For weeks, I’ve been on the supply list for my region, but I’ve been turning down the requests I’ve had at 6:30 in the morning. Often, I’ve turned the work down because I am busy and don’t have time, but other times, I’ve just been plain scared!

I think I was a good primary teacher. My students were always well-behaved, I cared for each and every one of them and battled on their behalf always, and I had high expectations for their achievement. I tried to be a good role model, always kept my promises, and followed through with the consequences when necessary. I believe I was consistent and thorough. I understood the content I was teaching, developed engaging and appropriate learning activities, ensured that assessment was appropriate and of high quality (when I had a choice), and was willing to try new techniques and strategies.

These are the qualities of a good classroom teacher. But isn’t it different when you’re in someone else’s classroom?

Today I was lucky. I was in a classroom in a good school. In fact, it’s the school I last taught at, so I knew all the rules, the policy, processes and expectations. I even knew the administrative staff. Even luckier, I was in the classroom of a teacher who I have always admired as an effective and caring educator. She left plans for the day that were straightforward; mainly revision activities. I had students who were the younger brothers and sisters of students I used to teach! So I think I had an easy day.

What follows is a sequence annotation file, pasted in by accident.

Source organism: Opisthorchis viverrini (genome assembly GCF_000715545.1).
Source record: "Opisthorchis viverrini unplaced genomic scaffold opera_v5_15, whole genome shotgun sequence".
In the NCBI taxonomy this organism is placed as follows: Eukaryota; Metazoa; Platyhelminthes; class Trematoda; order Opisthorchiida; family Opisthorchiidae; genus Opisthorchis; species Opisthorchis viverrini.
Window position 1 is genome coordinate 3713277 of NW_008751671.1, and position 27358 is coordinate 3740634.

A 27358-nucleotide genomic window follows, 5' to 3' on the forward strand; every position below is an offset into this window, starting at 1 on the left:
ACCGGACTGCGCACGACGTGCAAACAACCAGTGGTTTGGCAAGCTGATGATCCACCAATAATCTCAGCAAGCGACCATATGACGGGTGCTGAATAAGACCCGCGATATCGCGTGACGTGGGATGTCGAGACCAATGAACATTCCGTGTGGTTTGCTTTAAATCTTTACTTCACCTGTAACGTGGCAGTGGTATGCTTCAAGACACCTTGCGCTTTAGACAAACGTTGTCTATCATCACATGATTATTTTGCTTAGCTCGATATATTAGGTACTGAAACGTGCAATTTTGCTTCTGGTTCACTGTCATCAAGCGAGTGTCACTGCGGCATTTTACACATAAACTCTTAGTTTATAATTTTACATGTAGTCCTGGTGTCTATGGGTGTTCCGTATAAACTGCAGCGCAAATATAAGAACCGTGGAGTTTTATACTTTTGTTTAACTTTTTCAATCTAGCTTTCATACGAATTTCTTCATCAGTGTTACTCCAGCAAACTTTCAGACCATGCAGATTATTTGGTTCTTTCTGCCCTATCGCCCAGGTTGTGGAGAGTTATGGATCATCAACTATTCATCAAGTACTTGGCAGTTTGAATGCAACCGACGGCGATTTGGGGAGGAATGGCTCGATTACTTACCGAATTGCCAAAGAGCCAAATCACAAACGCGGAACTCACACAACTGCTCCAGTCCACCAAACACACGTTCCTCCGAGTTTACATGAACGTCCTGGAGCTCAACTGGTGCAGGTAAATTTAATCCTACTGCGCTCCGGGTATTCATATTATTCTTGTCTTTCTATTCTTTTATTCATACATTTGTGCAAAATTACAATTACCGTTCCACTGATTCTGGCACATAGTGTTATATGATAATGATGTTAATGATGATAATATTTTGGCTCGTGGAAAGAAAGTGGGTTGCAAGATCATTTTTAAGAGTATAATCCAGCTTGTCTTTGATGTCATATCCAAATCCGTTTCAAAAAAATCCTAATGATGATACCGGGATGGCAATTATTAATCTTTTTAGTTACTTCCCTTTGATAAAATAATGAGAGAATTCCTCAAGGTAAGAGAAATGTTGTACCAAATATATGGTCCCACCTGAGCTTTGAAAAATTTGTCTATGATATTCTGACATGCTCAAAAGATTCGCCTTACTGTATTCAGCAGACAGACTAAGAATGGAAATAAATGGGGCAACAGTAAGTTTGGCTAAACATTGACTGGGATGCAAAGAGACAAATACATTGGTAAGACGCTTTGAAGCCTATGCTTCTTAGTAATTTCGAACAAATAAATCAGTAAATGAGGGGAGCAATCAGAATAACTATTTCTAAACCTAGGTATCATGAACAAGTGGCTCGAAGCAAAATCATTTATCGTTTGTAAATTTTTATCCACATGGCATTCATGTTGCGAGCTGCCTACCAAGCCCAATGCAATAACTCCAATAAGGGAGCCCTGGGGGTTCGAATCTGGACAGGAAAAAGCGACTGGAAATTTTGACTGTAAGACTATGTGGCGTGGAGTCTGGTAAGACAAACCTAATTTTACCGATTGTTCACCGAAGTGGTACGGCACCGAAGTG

I have always thought that if I had to do relief, I wanted to be a relief teacher kind of like the girls in the Baby-sitters Club, turning up with a box of tricks and a winning smile. *My* box of tricks would probably be full of science inquiries, technology projects, maths puzzles and poetry and art activities. Maybe if I develop some I’ll put them on the blog.

But at the same time… what if I weren’t at my old school? What if I didn’t know the rules, the requirements, the expectations? If I didn’t know the playground duty areas, the tuckshop system, the other teachers? What if my behaviour management isn’t as strong with a group of students who don’t recognise my (infamous?) name?

Any advice, for when I’m one day in this situation? Any advice for a relief teacher, in general?

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